It was early morning, driving to the gym in Corning on Rte. 414, sun rising, spreading its fingers over the fields to the left. My mind drifted for a moment, when the flash of a deer’s head came into my visual field from the driver’s side. The dull thud shook me even more awake.
“No! Not again!” I yelled at the road in front of me as I swerved off the road and slid to a stop. I had hit two deer in the past with the same car, and now had to watch a third beautiful creature suffer.
Out of the rearview mirror I could see the doe crawling off the road, attempting to reach the brush. She only made it to the shoulder, then lay there, seemingly bewildered.
I ran back to her, hoping and hoping…
I don’t think she was even aware of me. Lying on her side, her head lifted to look at her hind legs, which weren’t moving, as if asking, “Why aren’t they working?”
I reached down, touched her sweating hide, as the blacktop became a canvas for the blood coming from her mouth and her side. I began to call for help, knowing that the only thing to do was to have someone come and end her suffering mercifully.
But it wasn’t necessary. She lay her head down and let go her last breath. Her glassy eyes remained open where a fly settled down, announcing the end.
I thought of her for days, seeing her stare at her hind legs. Seeing the image of her beautiful face coming at me from the side.
As I waited for the town sheriff to show up, a pickup truck pulled onto 414 from a side road. The driver rolled down his window, looked at the deer, then at me, and said, “Too many of them damned things anyways, if you ask me.”
I didn’t ask him. I still feel the sadness as I write this…
Days later I was putting sealant on our deck, a long and tedious job in the noonday sun. I found myself picking up moths, ants and other crawling things, and placing them out of harm’s way before I put down the sealant. I really hate to end life before it’s time.
Yet, I am at times just as much under the power of a murderous trance, wishing to kill, eliminate and destroy.
After the deck had been sealed and many tiny creatures spared, my wife, Barbara, asked during our evening meal, “Did you hear about the second beheading?”
She was speaking of Isis and its brutal, savage attacks on anyone who believes differently from them. Haven’t we done this over and over throughout history? Haven’t we gotten any better at being human?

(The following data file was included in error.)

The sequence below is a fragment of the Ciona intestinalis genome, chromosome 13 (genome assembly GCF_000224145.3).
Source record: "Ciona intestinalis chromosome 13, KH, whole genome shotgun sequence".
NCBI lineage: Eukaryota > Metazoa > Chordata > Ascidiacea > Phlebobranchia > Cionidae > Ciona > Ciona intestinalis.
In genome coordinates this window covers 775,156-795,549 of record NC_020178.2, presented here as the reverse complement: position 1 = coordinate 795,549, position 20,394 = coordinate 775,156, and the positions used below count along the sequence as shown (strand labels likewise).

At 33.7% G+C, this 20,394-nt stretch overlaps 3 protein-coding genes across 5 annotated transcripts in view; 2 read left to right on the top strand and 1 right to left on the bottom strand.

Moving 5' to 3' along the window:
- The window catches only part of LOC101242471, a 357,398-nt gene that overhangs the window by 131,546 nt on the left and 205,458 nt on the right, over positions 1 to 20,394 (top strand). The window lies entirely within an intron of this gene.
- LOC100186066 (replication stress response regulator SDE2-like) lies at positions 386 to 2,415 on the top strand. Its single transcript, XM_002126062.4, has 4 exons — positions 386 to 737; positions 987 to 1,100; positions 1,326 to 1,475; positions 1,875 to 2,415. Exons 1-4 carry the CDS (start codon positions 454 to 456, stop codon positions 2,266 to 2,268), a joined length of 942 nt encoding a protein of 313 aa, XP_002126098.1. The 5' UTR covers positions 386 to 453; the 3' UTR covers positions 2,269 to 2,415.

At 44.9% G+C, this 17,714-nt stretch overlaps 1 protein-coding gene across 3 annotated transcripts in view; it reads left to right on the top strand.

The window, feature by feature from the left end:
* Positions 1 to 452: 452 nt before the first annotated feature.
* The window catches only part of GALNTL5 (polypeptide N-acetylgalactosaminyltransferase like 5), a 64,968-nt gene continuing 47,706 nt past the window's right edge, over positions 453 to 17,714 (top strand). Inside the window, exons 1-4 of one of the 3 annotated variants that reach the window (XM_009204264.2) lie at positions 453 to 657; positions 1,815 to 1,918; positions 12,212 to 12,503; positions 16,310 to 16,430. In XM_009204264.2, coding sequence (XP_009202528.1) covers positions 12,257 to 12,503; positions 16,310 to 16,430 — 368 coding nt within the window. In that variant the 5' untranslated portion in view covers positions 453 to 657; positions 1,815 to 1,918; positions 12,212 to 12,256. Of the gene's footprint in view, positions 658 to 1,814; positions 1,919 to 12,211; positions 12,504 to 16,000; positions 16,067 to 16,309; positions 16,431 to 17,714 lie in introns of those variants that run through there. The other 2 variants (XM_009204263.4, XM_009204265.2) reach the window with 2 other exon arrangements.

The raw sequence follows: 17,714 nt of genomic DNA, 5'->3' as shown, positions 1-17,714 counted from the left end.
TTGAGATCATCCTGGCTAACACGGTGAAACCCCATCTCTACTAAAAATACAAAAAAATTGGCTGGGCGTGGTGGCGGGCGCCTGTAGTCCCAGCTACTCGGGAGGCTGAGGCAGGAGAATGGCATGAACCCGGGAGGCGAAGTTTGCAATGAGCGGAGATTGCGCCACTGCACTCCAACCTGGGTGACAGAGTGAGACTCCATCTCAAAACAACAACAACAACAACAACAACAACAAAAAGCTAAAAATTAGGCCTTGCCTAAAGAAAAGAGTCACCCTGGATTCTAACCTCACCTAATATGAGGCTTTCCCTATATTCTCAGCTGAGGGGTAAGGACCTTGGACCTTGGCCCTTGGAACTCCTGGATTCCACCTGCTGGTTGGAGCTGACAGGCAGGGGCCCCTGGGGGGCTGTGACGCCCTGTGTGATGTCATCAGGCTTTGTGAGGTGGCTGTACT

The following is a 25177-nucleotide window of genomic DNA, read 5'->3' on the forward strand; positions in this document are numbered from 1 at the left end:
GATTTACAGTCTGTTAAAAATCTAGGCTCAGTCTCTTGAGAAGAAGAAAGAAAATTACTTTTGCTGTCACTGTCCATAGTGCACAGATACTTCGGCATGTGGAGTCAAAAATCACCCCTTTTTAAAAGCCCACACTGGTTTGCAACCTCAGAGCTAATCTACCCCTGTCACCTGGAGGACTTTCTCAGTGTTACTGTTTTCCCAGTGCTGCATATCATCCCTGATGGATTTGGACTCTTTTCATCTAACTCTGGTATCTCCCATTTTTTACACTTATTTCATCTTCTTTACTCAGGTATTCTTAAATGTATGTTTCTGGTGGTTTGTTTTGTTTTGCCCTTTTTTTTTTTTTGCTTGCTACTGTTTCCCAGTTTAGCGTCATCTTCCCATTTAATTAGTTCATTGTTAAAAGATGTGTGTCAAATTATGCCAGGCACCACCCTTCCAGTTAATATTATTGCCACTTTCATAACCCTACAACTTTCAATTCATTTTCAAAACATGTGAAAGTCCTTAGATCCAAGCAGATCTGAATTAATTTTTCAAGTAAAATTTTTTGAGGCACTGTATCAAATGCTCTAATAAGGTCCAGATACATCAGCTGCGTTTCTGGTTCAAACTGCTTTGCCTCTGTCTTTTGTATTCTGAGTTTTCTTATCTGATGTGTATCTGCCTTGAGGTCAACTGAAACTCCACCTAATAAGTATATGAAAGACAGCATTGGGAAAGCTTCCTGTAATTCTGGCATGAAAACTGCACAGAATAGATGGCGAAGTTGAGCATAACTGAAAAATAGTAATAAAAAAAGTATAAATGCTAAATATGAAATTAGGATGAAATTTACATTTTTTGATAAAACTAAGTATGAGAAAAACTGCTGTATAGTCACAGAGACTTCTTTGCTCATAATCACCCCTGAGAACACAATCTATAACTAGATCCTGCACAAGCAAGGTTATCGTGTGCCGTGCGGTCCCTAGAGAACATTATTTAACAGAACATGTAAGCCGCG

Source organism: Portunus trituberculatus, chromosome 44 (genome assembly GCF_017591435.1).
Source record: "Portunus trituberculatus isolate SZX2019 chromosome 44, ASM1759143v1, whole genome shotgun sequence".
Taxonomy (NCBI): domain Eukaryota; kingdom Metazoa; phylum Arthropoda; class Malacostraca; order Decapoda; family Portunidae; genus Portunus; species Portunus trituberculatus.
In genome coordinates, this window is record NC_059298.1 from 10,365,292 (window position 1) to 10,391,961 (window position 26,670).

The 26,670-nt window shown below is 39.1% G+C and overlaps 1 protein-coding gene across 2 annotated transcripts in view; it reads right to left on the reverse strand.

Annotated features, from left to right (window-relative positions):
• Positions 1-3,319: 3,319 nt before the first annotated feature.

When I heard this, a different part of me took the foreground of my awareness. It is a part that knows how to kill, how to seek out and destroy, that wants so badly to end the lives of those who would brutalize others.
And as bizarre as it may seem, I would want to do that with an open heart. I would want to end the lives of those who torture and murder, not out of hatred, but to stop them from what they do.
Isn’t that continuing the same flood of violence? Would that change anything? Would I really be doing it out of fury and revenge?
Perhaps. I can’t answer these questions.
All I can do is to return to a place of awareness and watch. Awareness embraces everything and does so without judgment. It is how we can be deeply present to whatever is in ourselves.
It watches that in me that would rescue the life of an insect. Watches the part that would end brutalizing, human life, even if it only provided temporary respite from hatred.
And so I watched for the next few days as my murderous part quieted down. But it didn’t disappear. It remains. Both remain: the life lover and hatred’s executioner.
There is no neat ending to these thoughts. The civil war inside me continues. And I wonder if and how such intense and radically different entities will ever integrate. Perhaps, as my wife suggests, the war is something of a microcosm of the eternal swing between light and dark, good and evil, peace and war.
Perhaps we can only watch and hope… hope beyond hope that in our daily existence, Life’s pendulum shifts more and more into the place that Rumi describes: “Out beyond ideas of wrongdoing and rightdoing there is a field. I’ll meet you there.”